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Comanches, Kids, and Kuzco

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  • Rob
    Indian Comics Irregular #166 In January, CBS broadcast Comanche Moon, Larry McMurtry s prequel to his hit Lonesome Dove. Spread over three nights, the
    Message 1 of 1 , Feb 1, 2008
      Indian Comics Irregular #166

      In January, CBS broadcast "Comanche Moon," Larry McMurtry's prequel to his hit "Lonesome Dove." Spread over three nights, the mini-series was one of the worst hatchet jobs on Indians in recent memory. It wasn't much better than a 1950s Western with whooping wild men.

      In part one, we meet the major Indian characters. As I wrote in my review:

      There's Blue Duck the attempted assassin. Kicking Wolf and Three Birds the horse thieves. Ahumado the torturer. An unnamed Comanche rapist. And Buffalo Hump, the genocidal revenge seeker.

      Other than speaking Comanche, these Indians show no evidence of culture. They have no religion, no beliefs, no ceremonies. They live to steal horses, capture women, and kill white men.

      In part two, Blue Duck (Adam Beach) rapes a white woman in the middle of the street. Apparently, his lusts are so bestial that he can't control himself. In part three, Buffalo Hump (Wes Studi) and his brother-in-law Idahi decide to end their lives. Blue Duck bludgeons a bear, then tracks down and murders Buffalo Hump, his father.

      As I concluded:

      So what are we left with? Indians kill each other or go off to die. Either way, their actions are barbaric and savage--nothing civilized men would do.

      It doesn't even matter because they're doomed to die. Like dinosaurs, cavemen, and other primitive creatures, their time is done.

      "Kid Nation" Meets Indians

      In December, the reality show "Kid Nation" ("40 Kids. 40 Days. No Adults") had an episode featuring Indians. In the first half, the town's leaders meet Pueblo Indians incongruously camped nearby in teepees. In the second half, the remaining youngsters reenact the Homestead Act by building shacks on plots of land.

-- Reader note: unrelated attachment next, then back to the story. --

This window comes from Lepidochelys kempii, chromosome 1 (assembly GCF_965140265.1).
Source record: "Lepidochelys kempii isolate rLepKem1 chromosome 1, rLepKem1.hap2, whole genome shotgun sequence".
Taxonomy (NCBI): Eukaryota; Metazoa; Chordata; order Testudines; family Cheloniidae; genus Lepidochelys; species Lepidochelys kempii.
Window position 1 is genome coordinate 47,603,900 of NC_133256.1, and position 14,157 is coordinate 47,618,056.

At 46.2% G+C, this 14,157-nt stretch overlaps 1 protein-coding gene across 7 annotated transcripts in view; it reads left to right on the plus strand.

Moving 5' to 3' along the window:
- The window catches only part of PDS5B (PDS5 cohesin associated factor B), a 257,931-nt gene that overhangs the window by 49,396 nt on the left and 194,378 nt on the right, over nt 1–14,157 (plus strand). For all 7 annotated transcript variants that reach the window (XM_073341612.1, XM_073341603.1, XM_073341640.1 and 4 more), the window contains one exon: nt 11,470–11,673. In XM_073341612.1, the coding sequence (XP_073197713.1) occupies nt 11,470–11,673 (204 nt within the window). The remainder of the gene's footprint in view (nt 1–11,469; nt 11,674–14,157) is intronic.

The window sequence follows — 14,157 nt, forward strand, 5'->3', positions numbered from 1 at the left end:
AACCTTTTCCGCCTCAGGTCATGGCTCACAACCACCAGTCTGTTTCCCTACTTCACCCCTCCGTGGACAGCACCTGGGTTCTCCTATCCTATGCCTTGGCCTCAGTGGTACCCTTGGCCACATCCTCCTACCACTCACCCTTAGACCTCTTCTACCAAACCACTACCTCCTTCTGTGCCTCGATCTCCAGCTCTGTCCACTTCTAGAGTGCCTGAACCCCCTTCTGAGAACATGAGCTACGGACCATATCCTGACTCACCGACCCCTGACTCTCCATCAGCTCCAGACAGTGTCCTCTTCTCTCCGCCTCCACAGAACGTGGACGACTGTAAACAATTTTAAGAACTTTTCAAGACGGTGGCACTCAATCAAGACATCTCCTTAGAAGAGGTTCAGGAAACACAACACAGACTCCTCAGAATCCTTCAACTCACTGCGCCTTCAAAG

Here's what the kids (and the viewers) learned about Indians from the show:

      Indians lived here "centuries ago" but are now (almost) gone. You'll find them only out in the wilderness somewhere if you search long enough. Led by a chief, they live in teepees and do colorful dances. They impart sage advice around flickering fires.

      Since the Indians have vanished, the land is empty. It's okay to claim this vacant country as your own--to move in and raise towns on it. Using God's gifts to help yourself is your manifest destiny.

      The Emperor's New Sacrilege

      Since January 2006, ABC has aired a Saturday morning cartoon called "The Emperor's New School." It's a spinoff of "The Emperor's New Groove," the animated Disney movie (ICI #48). In it, the sarcastic, self-satisfied Emperor Kuzco must stay in school or he'll lose his throne.

      At first I thought the cartoons might be as entertaining as the old Looney Tunes. Then I realized they're treating Indians as if they lived in a magical fantasy land devoid of history or culture. In this series, Indians are about as real as fairies, elves, or mermaids.

      Worse, in one episode Kuzco mocks the Inca god Viracocha. As I noted:

      Could there be a better example of how "The Emperor's New School" disdains Indian culture? A supreme deity is treated like a joke. To the show's creators, he's no different from Santa Claus or the Easter Bunny. He's infinitely less important, not more important, than a human emperor who should be groveling at his feet.

      For the full story on these shows, visit http://www.bluecorncomics.com/natv.htm .

      Rob Schmidt
      Blue Corn Comics
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